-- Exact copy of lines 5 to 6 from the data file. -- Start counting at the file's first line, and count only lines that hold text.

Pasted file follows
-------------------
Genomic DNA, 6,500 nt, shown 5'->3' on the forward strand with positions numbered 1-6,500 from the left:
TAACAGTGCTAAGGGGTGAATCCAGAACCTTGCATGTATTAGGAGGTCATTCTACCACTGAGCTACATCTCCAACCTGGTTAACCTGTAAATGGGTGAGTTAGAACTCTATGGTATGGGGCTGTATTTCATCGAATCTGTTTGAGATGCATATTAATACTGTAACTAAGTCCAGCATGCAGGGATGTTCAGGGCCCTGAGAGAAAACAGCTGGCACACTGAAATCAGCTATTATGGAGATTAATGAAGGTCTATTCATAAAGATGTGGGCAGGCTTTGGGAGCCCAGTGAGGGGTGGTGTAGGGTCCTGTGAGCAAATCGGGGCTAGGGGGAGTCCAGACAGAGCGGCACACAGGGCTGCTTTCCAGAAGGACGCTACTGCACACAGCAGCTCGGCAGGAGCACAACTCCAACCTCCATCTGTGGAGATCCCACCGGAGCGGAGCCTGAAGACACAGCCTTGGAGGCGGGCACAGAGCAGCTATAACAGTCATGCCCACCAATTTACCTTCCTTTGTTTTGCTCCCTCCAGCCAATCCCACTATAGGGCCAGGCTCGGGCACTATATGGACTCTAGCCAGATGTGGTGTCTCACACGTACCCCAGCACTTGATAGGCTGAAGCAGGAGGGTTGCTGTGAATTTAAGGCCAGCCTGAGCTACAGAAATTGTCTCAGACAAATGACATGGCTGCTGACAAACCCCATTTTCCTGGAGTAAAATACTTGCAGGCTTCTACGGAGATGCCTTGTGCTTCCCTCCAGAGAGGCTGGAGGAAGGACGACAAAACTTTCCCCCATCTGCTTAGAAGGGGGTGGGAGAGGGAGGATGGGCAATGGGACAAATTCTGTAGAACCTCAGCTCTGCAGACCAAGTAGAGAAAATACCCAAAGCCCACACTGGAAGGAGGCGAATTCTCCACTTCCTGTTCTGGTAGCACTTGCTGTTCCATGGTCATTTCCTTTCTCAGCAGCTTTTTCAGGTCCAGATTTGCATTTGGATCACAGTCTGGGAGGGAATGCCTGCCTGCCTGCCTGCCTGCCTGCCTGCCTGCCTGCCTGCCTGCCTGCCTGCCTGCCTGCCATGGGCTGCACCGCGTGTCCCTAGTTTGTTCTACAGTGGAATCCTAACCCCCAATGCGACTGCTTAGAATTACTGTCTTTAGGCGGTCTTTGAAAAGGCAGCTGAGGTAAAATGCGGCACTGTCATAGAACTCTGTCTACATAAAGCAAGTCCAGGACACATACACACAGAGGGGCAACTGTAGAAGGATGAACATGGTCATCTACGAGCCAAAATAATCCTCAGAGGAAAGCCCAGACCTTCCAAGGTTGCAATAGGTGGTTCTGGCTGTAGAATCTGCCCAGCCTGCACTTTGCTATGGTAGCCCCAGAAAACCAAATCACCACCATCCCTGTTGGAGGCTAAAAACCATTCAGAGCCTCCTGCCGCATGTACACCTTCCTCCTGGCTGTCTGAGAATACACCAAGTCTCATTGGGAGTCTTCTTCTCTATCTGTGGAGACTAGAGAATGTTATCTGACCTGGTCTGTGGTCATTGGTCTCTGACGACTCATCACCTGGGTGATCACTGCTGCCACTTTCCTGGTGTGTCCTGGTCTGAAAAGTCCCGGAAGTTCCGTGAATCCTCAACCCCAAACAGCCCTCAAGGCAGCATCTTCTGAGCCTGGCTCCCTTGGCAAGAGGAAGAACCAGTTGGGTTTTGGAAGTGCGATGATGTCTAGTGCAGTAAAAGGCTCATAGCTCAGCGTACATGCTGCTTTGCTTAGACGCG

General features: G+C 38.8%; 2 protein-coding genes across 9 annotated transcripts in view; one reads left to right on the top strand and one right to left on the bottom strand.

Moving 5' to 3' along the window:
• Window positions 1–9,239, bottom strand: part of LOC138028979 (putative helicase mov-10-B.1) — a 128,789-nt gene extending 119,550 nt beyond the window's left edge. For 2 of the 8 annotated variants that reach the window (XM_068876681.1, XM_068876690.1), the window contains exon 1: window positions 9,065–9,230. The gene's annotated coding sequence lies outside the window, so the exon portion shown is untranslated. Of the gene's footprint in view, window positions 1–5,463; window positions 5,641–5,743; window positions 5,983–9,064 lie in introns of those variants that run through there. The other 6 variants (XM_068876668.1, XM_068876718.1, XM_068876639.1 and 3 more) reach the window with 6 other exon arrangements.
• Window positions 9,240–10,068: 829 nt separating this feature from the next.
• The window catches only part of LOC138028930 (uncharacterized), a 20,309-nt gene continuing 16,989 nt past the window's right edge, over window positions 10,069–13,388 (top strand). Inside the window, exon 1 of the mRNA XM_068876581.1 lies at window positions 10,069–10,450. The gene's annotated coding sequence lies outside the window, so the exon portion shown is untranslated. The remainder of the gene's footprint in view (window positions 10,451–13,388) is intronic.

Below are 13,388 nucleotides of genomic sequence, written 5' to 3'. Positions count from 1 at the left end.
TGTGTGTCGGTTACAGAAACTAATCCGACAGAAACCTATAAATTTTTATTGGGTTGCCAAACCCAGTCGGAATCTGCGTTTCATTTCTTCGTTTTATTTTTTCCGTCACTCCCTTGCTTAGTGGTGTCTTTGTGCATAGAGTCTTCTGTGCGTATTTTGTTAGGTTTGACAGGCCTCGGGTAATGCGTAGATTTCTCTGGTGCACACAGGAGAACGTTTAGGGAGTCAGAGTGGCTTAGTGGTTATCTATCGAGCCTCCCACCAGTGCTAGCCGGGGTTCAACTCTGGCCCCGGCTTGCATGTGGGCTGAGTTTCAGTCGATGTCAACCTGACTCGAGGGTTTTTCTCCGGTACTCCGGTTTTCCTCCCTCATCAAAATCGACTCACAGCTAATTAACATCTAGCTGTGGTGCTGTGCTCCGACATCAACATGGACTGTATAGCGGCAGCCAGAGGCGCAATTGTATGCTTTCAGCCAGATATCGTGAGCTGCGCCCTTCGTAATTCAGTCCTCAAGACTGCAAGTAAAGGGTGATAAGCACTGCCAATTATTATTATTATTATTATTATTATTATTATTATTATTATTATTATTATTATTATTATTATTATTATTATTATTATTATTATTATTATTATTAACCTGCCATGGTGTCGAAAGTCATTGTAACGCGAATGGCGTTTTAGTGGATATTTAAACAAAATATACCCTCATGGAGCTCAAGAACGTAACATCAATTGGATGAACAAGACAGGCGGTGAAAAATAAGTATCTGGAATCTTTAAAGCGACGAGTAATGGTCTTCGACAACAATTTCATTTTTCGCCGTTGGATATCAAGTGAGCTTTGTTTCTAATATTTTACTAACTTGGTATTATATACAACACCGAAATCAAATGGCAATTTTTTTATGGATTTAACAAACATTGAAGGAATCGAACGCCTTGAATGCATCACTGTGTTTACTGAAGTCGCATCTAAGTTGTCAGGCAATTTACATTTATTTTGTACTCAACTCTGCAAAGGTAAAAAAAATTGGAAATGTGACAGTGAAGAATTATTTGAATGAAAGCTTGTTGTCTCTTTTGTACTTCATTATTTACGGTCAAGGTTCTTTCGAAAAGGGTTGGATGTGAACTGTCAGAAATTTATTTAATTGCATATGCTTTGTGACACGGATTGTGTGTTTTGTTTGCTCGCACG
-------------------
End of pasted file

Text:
• Window positions 1–9,239, bottom strand: part of LOC138028979 (putative helicase mov-10-B.1) — a 128,789-nt gene extending 119,550 nt beyond the window's left edge. For 2 of the 8 annotated variants that reach the window (XM_068876681.1, XM_068876690.1), the window contains exon 1: window positions 9,065–9,230. The gene's annotated coding sequence lies outside the window, so the exon portion shown is untranslated. Of the gene's footprint in view, window positions 1–5,463; window positions 5,641–5,743; window positions 5,983–9,064 lie in introns of those variants that run through there. The other 6 variants (XM_068876668.1, XM_068876718.1, XM_068876639.1 and 3 more) reach the window with 6 other exon arrangements.
• Window positions 9,240–10,068: 829 nt separating this feature from the next.